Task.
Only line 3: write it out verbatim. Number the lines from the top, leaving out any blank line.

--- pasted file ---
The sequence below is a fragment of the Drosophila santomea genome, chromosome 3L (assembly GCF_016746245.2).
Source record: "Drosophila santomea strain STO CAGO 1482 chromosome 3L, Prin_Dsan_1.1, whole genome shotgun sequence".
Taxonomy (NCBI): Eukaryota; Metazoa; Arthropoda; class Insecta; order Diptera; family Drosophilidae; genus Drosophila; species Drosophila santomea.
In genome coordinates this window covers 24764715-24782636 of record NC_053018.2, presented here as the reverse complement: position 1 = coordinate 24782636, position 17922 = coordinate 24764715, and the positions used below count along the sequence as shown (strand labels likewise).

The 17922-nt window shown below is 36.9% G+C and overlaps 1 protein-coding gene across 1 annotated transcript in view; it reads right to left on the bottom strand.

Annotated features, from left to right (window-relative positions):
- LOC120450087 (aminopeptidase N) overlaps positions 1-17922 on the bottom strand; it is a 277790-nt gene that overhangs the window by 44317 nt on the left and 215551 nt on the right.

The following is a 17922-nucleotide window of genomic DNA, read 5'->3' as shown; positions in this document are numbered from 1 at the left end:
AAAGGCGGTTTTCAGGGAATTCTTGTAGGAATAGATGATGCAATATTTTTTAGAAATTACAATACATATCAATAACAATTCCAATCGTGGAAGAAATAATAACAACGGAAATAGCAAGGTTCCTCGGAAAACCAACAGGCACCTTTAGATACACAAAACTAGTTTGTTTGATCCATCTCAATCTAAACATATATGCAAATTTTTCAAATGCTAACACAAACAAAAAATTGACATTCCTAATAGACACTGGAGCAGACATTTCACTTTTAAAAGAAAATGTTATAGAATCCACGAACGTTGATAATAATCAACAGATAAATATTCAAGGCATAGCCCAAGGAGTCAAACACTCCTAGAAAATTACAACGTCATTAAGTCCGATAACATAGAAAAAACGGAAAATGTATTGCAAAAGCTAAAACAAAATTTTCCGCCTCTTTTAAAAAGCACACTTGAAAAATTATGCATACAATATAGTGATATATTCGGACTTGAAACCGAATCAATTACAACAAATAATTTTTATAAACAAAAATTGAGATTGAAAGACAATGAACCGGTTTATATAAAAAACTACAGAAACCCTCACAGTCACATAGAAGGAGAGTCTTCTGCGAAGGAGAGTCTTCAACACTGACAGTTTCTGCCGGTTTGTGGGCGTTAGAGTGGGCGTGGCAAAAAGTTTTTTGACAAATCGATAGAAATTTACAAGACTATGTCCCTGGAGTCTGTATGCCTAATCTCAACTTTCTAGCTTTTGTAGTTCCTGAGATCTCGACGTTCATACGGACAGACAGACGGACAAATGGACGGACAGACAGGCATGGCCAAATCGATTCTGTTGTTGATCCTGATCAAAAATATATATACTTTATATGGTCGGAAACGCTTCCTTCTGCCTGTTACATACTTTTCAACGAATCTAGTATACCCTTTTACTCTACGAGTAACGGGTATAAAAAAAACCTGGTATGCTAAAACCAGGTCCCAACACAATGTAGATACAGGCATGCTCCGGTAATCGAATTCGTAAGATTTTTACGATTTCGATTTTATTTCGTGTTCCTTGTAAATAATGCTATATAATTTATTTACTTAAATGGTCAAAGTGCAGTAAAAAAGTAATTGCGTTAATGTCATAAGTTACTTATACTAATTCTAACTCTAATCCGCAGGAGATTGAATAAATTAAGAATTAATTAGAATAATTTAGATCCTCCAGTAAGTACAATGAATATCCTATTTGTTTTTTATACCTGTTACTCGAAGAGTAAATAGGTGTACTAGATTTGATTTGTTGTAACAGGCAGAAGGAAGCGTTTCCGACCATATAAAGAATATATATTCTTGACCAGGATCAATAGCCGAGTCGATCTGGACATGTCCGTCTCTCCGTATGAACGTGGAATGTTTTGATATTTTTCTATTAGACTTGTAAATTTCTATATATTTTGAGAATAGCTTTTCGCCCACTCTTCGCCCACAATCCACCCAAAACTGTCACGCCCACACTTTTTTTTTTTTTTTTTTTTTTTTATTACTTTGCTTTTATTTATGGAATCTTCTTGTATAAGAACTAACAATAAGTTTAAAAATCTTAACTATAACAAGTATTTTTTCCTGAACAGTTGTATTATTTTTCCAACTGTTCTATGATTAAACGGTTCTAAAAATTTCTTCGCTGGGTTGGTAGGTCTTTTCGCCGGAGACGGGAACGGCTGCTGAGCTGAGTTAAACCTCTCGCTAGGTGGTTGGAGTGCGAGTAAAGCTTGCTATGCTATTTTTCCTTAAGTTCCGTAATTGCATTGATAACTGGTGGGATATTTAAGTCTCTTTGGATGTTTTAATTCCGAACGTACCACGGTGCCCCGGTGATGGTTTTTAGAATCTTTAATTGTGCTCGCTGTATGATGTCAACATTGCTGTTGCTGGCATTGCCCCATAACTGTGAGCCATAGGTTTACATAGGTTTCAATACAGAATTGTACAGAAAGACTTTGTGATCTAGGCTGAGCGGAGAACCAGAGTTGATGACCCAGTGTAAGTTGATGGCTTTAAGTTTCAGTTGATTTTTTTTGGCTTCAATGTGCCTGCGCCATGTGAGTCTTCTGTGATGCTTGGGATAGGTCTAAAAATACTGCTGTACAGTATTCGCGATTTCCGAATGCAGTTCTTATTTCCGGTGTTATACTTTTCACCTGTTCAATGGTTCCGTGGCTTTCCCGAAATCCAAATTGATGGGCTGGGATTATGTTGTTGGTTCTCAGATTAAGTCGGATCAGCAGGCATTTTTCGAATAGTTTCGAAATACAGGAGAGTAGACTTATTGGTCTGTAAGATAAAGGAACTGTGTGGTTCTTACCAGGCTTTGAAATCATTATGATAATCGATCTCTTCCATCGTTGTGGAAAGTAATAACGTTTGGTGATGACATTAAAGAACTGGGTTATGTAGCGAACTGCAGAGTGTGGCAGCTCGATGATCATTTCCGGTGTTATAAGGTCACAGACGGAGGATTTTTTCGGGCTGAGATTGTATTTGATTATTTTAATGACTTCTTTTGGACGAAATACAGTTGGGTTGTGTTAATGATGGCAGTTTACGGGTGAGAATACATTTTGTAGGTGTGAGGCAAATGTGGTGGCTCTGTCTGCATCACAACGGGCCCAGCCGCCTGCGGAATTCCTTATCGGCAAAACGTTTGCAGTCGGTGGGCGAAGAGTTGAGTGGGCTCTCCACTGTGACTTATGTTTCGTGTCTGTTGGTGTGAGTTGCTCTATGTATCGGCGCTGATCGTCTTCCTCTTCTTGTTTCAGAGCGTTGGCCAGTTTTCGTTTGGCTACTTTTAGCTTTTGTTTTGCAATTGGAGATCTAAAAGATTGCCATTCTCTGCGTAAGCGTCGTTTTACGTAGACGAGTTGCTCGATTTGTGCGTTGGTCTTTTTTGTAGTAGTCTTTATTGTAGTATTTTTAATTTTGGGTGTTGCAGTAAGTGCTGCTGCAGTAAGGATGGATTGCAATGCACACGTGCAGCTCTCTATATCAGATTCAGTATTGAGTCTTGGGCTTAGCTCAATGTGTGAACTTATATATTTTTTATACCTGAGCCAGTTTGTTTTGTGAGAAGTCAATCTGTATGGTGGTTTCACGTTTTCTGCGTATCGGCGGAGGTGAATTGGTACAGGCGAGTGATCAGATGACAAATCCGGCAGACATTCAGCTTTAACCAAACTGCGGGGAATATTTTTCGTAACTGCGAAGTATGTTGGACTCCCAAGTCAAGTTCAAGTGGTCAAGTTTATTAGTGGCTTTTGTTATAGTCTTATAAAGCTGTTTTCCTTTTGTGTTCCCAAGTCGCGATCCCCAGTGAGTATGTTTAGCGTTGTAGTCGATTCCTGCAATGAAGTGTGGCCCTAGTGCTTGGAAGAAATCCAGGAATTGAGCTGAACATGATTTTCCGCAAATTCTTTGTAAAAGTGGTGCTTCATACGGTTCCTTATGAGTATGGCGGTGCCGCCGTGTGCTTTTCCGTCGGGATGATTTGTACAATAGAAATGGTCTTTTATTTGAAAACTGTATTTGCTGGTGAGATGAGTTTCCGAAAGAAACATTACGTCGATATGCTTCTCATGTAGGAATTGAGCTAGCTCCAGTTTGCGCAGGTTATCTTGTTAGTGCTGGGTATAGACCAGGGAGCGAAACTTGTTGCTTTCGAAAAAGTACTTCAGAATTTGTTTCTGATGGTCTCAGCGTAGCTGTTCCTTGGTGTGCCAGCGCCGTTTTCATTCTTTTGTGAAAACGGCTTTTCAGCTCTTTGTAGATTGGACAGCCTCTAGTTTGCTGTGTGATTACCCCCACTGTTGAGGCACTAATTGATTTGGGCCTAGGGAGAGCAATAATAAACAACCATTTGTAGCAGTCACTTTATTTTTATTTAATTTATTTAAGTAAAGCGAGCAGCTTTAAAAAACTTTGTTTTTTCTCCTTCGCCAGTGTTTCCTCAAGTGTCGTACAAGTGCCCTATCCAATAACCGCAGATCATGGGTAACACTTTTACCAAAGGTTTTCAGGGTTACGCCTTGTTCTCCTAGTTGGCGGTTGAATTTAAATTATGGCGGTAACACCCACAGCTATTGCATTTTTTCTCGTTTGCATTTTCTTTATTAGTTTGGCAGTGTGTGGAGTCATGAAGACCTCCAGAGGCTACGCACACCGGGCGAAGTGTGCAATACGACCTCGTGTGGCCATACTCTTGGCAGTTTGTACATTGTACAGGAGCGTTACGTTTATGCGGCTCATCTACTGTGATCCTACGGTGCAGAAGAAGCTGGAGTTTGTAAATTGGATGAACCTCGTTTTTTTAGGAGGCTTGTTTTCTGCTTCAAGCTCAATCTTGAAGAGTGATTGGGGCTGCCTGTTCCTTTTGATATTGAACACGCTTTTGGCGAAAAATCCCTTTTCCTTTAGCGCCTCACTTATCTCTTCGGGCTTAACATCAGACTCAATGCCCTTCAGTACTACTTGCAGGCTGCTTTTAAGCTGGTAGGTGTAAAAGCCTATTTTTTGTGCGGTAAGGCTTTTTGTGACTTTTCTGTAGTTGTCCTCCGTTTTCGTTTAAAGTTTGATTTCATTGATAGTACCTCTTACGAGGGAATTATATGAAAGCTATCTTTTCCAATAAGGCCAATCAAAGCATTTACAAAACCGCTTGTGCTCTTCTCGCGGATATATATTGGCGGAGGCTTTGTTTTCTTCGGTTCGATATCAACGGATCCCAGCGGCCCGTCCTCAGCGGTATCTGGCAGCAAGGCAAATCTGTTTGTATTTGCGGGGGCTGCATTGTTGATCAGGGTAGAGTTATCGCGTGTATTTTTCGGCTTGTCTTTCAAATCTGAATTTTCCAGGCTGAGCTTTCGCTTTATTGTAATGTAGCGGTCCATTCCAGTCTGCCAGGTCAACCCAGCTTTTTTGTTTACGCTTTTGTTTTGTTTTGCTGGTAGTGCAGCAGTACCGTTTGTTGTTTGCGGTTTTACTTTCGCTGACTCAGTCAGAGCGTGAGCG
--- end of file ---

Taxonomy (NCBI): Eukaryota; Metazoa; Arthropoda; class Insecta; order Diptera; family Drosophilidae; genus Drosophila; species Drosophila santomea.